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How to Respond to an FEC Complaint

November 2006

It's election time again. The season in a two-year cycle when industrious and energetic people, working for upright candidates and political action committees (PACs) and taking advantage of First Amendment rights, may get hit between the eyes—with a complaint filed with the Federal Election Commission (FEC).

Often there is no substance to these complaints, but, nevertheless, they must be dealt with in order to clear one's name. As the election approaches and passes, the FEC processes the complaint and sends it on to the accused party (or respondent) for a response. Below are some guidelines to assist respondents in this unpleasant endeavor.

If the complainant is mistaken or making charges without any substantiation or if the error was an honest mistake, the filing of a complaint is not the end of the world. Any individual with a notary, no matter how partisan or misinformed, can file a complaint. Usually, a complaint is for the press hit a few days before the election. The FEC's forwarding of the complaint to the respondent does not mean that the agency thinks the complaint has substance.

After the complainant gets his or her anticipated press hit, the whole process becomes confidential. Until the administrative process ends (either by dismissal, negotiated conciliation agreement or federal suit), the complainant will not learn of anything about the case. The complainant will have no idea about the response, the FEC's analysis or possible conciliation agreements. Unless the respondent makes statements to the public, there will be no public information about the case until it is finalized.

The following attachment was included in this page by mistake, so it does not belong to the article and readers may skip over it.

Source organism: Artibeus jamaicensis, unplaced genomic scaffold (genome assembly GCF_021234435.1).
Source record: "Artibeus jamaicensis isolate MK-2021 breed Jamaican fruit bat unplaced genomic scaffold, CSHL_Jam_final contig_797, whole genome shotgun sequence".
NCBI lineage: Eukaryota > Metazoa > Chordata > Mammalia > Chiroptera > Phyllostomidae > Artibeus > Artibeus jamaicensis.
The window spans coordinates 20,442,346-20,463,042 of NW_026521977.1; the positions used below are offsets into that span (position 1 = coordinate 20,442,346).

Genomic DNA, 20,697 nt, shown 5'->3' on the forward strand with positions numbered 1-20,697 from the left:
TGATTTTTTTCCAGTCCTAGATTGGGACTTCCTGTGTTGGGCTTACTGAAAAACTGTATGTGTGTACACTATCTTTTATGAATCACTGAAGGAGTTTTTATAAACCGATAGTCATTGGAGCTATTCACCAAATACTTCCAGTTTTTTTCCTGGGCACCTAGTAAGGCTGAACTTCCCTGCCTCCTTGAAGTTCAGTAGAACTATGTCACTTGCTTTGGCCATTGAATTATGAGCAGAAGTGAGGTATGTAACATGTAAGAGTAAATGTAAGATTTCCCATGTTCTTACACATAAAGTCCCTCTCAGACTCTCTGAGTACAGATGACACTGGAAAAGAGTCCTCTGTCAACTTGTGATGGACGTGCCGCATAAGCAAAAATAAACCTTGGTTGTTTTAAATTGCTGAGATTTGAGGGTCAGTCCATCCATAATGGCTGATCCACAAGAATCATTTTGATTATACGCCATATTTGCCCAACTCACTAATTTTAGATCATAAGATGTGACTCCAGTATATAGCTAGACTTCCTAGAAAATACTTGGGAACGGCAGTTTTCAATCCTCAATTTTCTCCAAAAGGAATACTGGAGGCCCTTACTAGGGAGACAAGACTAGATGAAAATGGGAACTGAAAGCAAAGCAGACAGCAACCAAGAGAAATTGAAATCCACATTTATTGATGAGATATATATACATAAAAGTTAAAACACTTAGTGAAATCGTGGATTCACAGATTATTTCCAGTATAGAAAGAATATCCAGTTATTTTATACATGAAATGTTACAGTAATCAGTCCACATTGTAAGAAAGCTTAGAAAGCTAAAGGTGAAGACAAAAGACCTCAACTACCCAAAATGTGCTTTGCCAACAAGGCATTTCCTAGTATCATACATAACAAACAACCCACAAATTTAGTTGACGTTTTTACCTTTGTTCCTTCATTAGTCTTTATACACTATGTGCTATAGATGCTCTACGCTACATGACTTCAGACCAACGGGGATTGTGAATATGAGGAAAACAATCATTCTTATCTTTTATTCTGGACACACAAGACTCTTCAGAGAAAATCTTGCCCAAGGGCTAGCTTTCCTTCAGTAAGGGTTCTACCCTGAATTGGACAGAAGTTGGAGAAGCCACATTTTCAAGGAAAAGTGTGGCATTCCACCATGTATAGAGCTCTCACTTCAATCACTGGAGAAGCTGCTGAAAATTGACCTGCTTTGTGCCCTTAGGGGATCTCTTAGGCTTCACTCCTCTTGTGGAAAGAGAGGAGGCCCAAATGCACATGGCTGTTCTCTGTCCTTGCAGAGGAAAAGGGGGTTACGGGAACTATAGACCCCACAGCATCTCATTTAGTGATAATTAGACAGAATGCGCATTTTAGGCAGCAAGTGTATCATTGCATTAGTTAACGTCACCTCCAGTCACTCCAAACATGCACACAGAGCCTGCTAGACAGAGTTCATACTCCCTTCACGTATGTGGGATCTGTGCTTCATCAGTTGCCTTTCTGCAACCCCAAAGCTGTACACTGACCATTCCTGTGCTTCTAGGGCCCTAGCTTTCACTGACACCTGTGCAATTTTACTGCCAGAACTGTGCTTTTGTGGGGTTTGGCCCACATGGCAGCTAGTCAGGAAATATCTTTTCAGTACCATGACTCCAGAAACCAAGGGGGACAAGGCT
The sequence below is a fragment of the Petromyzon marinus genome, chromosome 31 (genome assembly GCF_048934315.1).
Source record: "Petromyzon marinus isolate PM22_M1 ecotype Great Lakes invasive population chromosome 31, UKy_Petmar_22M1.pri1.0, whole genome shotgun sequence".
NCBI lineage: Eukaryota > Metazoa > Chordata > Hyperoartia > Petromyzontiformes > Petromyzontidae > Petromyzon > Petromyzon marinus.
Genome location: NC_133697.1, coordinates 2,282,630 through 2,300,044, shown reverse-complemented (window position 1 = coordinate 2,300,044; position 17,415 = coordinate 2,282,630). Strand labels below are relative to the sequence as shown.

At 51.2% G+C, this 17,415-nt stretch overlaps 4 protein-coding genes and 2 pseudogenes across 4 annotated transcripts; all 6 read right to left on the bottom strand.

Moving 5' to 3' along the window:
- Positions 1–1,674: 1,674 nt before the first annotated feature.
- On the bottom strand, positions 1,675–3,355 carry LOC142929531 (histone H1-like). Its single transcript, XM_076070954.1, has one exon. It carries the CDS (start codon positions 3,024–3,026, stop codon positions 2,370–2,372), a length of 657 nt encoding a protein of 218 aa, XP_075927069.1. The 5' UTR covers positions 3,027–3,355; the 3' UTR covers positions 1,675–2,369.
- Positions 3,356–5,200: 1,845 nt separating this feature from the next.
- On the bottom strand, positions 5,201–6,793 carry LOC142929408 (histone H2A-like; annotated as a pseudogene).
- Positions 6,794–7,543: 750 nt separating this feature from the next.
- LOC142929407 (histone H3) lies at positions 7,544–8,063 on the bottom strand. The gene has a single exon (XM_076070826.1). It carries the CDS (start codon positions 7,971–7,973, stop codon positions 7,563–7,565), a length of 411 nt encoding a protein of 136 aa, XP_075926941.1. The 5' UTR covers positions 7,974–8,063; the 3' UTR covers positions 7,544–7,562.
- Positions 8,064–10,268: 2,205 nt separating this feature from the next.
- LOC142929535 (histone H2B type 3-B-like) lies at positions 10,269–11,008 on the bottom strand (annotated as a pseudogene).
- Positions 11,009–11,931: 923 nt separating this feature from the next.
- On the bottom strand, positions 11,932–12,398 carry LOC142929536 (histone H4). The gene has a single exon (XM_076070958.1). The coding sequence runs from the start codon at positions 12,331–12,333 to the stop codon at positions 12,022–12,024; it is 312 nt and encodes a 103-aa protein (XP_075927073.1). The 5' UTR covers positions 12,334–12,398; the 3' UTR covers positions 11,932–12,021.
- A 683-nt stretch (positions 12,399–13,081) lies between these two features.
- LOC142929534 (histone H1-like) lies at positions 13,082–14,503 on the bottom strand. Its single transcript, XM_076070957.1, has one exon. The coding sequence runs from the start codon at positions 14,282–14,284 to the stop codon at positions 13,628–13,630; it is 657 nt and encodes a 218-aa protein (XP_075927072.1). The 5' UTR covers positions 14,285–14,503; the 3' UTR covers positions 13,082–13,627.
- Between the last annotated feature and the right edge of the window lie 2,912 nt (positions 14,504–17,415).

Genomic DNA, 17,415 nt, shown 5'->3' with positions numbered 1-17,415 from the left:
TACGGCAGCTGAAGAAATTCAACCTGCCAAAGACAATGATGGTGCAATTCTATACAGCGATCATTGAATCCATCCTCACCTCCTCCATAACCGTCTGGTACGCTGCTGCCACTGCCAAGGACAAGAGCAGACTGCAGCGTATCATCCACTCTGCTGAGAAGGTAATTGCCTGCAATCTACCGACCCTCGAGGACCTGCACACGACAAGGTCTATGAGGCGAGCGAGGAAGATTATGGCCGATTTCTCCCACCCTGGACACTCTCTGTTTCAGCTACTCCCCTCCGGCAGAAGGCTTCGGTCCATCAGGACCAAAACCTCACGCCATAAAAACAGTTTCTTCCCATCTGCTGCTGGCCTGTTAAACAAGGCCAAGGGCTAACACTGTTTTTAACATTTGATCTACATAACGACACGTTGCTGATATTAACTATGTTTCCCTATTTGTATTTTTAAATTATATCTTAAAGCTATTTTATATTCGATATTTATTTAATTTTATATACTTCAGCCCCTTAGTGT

The FEC gives respondents 15 days to respond to a complaint, and respondents may ask for some additional time. Even if one takes additional time, he or she should make sure to respond directly to the complaint (although figuring out what the complaint actually asserts as a legal issue often takes some time and head scratching). The response should be made with the assistance of legal counsel and should address both factual and legal issues. Simplistic responses that focus on the partisan nature of the complaint or the fact that the FEC should butt out are little more than useless.

Unless the respondent opts to use the Alternate Dispute Resolution process, it may take awhile for the FEC to respond. Although the agency has increased its efficiency lately, the process can still take years. The FEC response is determined based on the complaint, other information it has gathered and the respondent's response. If the FEC has a reason to believe a violation of federal campaign finance laws exists, then the process will move toward negotiating a conciliation agreement or to the probable cause stage. If not, then the case will be dismissed.